THE MACROFUNGI OF OBSERVATORY HILL
Observatory Hill, Saanich, British Columbia. Photo: Adolf Ceska.
Adapted from the GOERT website, with permission.
[Victoria botanist Oldriska (Oluna) Ceska has been surveying the fungi of Observatory Hill since March 2004. Here is a brief account of her work, adapted from a BEN article, June 2009 (Botanical Electronic News).
THE MACROFUNGI OF OBSERVATORY HILL: LONG-TERM SURVEY AND INVENTORY 2004-2010
by Oluna Ceska
Observatory Hill (also known as Little Saanich Mountain) is a hill on the outskirts of Victoria, BC, Canada, elevation 224 m. In 1913, Canadian astronomer J.S. Plaskett selected this hill as a site for a large, 1.83 m telescope. The observatory and the telescope were finished in April 1918. Later the top of the hill was developed into an astronomical research and educational facility. Since 1995, Observatory Hill has been the site of the NRC Herzberg Institute of Astrophysics.
The research facilities are clustered on the top of the hill, and relatively large areas have been left undeveloped in order to provide good conditions for astronomical observation.
The plant communities that remain on the hill are typical of the Coastal Douglas-Fir Biogeoclimatic Zone. The drier western and southern upper slopes are open rock outcrops with a mosaic of mossy/grassy vegetation and several stands of Garry oak, with scattered clusters of arbutus. On the top of the hill there are remnants of an old-growth Douglas-fir forest, rare on southern Vancouver Island.
The fungus Tubaria punicea growing at the base of an arbutus tree on
Photo: Adolf Ceska.
With the exception of Hans Roemer’s work, there has been no detailed study of the plant communities of Observatory Hill. Dr. Roemer included 10 vegetation sample plots from Observatory Hill in his Ph.D. thesis and has done additional studies of rare plant habitat on the western slope.
The western slope of the hill hosts several rare species of vascular plants, bryophytes, insects, and vertebrates. Many of them have been recorded in the Species At Risk Act (SARA) registry. Most of the rare species occur on the rock outcrops and in the Garry oak stands on the western slope.
Observatory Hill has been of interest to Victoria botanists since the beginning of the 20th century. C.F. Newcombe, R.J. Anderson and G. Hardy collected vascular plants on the western slope of Observatory Hill and recorded several plants rare in British Columbia that are still studied and monitored today: Allium amplectens, Meconella oregana, Idahoa scapigera, Lomatium dissectum, Lupinus lepidus, Psoralea (Rupertia) physodes, Sericocarpus rigidus (Aster curtus) and Viola praemorsa.
Recently, bryologists have been monitoring two rare bryophytes (Bartramia stricta andEntosthodon fascicularis) that have been discovered on the western slope of Observatory Hill, in addition to the uncommon Sphaerocarpos texanus and Targionia hypophylla. Not much attention has been paid to other parts of Observatory Hill, or to the fungi.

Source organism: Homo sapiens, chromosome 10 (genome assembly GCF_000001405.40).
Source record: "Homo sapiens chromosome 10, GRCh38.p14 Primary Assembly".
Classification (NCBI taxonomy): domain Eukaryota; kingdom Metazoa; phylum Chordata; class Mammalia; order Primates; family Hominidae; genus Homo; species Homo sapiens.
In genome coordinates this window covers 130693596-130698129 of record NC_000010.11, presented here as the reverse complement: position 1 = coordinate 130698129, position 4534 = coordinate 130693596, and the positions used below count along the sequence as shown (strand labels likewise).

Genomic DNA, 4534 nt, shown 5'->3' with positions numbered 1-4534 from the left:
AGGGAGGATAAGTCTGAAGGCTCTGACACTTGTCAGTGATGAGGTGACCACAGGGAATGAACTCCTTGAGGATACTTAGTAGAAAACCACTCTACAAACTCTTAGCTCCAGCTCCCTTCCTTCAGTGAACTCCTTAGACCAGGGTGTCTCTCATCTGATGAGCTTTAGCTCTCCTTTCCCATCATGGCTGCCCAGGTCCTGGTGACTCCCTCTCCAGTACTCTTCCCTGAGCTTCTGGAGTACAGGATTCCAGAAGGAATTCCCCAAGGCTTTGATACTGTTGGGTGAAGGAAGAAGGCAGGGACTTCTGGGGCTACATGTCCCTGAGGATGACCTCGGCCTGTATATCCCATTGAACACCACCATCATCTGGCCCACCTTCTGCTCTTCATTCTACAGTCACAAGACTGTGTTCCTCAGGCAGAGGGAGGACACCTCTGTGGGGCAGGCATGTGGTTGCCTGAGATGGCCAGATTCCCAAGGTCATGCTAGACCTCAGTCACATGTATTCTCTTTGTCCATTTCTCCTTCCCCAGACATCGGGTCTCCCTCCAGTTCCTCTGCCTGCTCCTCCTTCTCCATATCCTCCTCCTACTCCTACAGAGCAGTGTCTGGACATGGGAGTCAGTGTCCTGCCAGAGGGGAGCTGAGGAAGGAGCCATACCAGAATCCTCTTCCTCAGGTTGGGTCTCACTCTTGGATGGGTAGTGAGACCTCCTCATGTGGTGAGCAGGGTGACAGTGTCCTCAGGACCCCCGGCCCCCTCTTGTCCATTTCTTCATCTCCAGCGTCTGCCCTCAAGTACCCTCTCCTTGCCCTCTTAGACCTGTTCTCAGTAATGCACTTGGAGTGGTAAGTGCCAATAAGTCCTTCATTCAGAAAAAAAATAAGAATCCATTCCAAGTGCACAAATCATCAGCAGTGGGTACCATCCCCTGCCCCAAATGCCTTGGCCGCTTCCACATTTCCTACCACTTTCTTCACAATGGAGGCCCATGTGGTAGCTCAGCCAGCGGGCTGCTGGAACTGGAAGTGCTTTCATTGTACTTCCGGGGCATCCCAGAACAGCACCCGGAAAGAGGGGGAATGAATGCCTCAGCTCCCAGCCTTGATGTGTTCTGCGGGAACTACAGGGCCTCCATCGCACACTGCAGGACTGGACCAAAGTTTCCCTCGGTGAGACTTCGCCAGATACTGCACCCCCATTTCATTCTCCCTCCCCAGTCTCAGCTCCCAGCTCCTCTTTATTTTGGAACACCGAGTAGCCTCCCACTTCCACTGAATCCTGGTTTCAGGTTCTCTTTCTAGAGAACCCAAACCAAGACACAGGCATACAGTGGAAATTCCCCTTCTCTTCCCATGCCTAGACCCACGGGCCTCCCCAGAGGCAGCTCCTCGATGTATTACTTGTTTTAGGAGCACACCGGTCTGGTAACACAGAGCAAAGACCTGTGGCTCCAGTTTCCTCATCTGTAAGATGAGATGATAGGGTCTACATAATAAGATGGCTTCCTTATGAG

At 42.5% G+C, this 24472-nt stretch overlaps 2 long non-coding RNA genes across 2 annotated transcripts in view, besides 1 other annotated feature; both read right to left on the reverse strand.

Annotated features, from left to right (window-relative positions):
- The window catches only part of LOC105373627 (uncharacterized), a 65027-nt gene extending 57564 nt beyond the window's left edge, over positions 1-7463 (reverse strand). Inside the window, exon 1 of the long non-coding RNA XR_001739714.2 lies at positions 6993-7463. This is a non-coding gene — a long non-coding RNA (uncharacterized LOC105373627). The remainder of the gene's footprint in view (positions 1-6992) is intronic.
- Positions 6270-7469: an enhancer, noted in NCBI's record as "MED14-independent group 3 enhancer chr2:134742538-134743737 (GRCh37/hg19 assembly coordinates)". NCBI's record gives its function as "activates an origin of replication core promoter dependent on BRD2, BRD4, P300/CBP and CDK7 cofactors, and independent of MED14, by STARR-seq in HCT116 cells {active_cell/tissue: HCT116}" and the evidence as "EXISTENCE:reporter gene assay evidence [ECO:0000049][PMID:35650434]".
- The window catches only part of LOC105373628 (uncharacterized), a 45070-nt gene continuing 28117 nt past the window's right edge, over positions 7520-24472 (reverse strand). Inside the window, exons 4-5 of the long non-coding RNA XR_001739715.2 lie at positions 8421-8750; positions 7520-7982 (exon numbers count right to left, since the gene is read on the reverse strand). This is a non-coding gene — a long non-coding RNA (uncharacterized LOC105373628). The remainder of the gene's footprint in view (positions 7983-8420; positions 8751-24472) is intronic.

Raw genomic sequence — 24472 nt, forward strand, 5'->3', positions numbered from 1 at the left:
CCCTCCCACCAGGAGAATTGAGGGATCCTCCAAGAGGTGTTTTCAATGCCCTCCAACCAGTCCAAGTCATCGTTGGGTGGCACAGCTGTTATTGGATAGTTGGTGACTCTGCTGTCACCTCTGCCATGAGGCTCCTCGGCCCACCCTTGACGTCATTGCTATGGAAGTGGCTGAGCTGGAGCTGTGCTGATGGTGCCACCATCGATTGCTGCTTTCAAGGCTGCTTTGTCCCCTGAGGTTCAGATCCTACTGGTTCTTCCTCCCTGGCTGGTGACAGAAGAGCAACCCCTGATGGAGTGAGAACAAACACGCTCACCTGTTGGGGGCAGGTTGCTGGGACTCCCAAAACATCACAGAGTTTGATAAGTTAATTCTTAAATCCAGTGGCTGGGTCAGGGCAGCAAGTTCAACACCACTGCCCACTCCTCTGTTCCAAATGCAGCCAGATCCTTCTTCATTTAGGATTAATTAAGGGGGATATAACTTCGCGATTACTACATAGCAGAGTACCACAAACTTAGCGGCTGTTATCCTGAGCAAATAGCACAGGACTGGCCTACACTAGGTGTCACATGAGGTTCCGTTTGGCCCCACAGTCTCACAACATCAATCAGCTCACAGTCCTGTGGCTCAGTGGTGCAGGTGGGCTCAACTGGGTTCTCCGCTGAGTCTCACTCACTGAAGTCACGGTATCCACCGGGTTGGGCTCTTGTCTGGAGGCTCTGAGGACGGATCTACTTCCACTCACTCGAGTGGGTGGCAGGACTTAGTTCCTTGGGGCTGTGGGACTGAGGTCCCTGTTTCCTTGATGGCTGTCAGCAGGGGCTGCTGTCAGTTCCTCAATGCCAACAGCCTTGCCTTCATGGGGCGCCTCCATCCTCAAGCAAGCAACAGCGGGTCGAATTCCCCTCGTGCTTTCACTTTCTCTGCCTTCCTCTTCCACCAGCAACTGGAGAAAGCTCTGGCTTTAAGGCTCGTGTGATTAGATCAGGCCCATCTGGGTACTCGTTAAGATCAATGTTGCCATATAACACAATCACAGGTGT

Oldriska (Oluna) Ceska. Photo: Adolf Ceska.
In this survey, I used the Intuitive Controlled Survey Method which calls for the qualified surveyor to conduct a survey of the area by walking through it and around its perimeters, and closely examining portions where target species are especially likely to occur. I endeavoured to cover all the possible habitats and substrates. Fungal surveys require repeated sampling throughout the season because many fungi exhibit ephemeral fruiting. Long-term surveys are needed in order to obtain a “complete” list of macrofungi from a given area.
Each species encountered was recorded on each visit and specimens of those that needed microscopic examination for identification were collected. Selected specimens were photographed, preferably in their original setting. There are many photos in the full report. Follow-up laboratory work included sorting, identification and drawing, drying, and storing. It is generally accepted that 1 hour in the field requires 3-4 hours work in the lab.
From November 27, 2004 to March 31, 2010, I made 163 collecting visits to Observatory Hill and recorded/collected about 900 species of fungi. The species observed could be considered representative of the mycoflora of many similar sites in the Coastal Douglas-fir Biogeoclimatic Zone on southern Vancouver Island. Many species represent northern extensions of species otherwise known from more southern ranges and the preliminary study of the Observatory Hill specimens has revealed at least one previously undescribed species.
Results of each season’s work are summarized in an annual report that is submitted to the Dominion Astrophysical Observatory. The reports from 2004-present are available as pdf files below.
Observatory Hill has proven to be ideal for a long-term mycological inventory as it is protected to a certain degree, it is easily accessible and the size of the area is about as much as one mycologist can cover in an intensive season of field work. I hope that this work will be the beginning of long-term monitoring of the mycoflora of the Coastal Douglas-fir Biogeoclimatic Zone.
Read the 2004 - 2009 report here (PDF).
Read the 2009-2010 report here.
Read the 2010-2011 report here.
Read the 2011-2012 report here.